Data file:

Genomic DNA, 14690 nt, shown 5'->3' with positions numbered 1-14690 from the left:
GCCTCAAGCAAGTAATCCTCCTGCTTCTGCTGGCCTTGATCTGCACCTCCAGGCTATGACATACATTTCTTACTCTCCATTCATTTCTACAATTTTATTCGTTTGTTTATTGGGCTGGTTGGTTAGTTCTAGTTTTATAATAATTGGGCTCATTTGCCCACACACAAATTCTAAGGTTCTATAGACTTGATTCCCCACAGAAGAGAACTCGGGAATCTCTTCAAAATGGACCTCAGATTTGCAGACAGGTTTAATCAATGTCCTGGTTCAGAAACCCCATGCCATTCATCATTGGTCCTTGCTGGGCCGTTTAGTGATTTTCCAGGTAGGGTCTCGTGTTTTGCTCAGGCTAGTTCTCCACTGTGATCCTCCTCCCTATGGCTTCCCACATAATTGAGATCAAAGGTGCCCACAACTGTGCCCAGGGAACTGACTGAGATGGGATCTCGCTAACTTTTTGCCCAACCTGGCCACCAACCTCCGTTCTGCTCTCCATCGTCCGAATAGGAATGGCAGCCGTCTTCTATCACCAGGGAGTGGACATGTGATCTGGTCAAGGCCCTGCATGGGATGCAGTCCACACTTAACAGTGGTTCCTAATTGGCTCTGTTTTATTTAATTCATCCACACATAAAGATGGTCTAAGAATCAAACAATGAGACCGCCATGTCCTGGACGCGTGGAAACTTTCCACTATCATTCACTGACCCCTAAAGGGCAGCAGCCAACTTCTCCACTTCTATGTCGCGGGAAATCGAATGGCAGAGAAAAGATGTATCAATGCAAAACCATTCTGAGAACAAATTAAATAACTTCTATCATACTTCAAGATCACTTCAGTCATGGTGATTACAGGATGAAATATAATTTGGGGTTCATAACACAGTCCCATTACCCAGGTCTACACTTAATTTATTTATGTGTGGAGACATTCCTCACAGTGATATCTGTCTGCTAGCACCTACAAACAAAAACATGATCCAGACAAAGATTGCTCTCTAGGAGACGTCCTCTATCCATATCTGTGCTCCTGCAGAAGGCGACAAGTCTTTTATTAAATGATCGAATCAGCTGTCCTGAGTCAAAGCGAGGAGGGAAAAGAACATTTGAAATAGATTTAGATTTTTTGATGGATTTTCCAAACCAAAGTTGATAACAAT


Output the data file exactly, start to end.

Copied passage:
Genomic DNA, 14690 nt, shown 5'->3' with positions numbered 1-14690 from the left:
GCCTCAAGCAAGTAATCCTCCTGCTTCTGCTGGCCTTGATCTGCACCTCCAGGCTATGACATACATTTCTTACTCTCCATTCATTTCTACAATTTTATTCGTTTGTTTATTGGGCTGGTTGGTTAGTTCTAGTTTTATAATAATTGGGCTCATTTGCCCACACACAAATTCTAAGGTTCTATAGACTTGATTCCCCACAGAAGAGAACTCGGGAATCTCTTCAAAATGGACCTCAGATTTGCAGACAGGTTTAATCAATGTCCTGGTTCAGAAACCCCATGCCATTCATCATTGGTCCTTGCTGGGCCGTTTAGTGATTTTCCAGGTAGGGTCTCGTGTTTTGCTCAGGCTAGTTCTCCACTGTGATCCTCCTCCCTATGGCTTCCCACATAATTGAGATCAAAGGTGCCCACAACTGTGCCCAGGGAACTGACTGAGATGGGATCTCGCTAACTTTTTGCCCAACCTGGCCACCAACCTCCGTTCTGCTCTCCATCGTCCGAATAGGAATGGCAGCCGTCTTCTATCACCAGGGAGTGGACATGTGATCTGGTCAAGGCCCTGCATGGGATGCAGTCCACACTTAACAGTGGTTCCTAATTGGCTCTGTTTTATTTAATTCATCCACACATAAAGATGGTCTAAGAATCAAACAATGAGACCGCCATGTCCTGGACGCGTGGAAACTTTCCACTATCATTCACTGACCCCTAAAGGGCAGCAGCCAACTTCTCCACTTCTATGTCGCGGGAAATCGAATGGCAGAGAAAAGATGTATCAATGCAAAACCATTCTGAGAACAAATTAAATAACTTCTATCATACTTCAAGATCACTTCAGTCATGGTGATTACAGGATGAAATATAATTTGGGGTTCATAACACAGTCCCATTACCCAGGTCTACACTTAATTTATTTATGTGTGGAGACATTCCTCACAGTGATATCTGTCTGCTAGCACCTACAAACAAAAACATGATCCAGACAAAGATTGCTCTCTAGGAGACGTCCTCTATCCATATCTGTGCTCCTGCAGAAGGCGACAAGTCTTTTATTAAATGATCGAATCAGCTGTCCTGAGTCAAAGCGAGGAGGGAAAAGAACATTTGAAATAGATTTAGATTTTTTGATGGATTTTCCAAACCAAAGTTGATAACAAT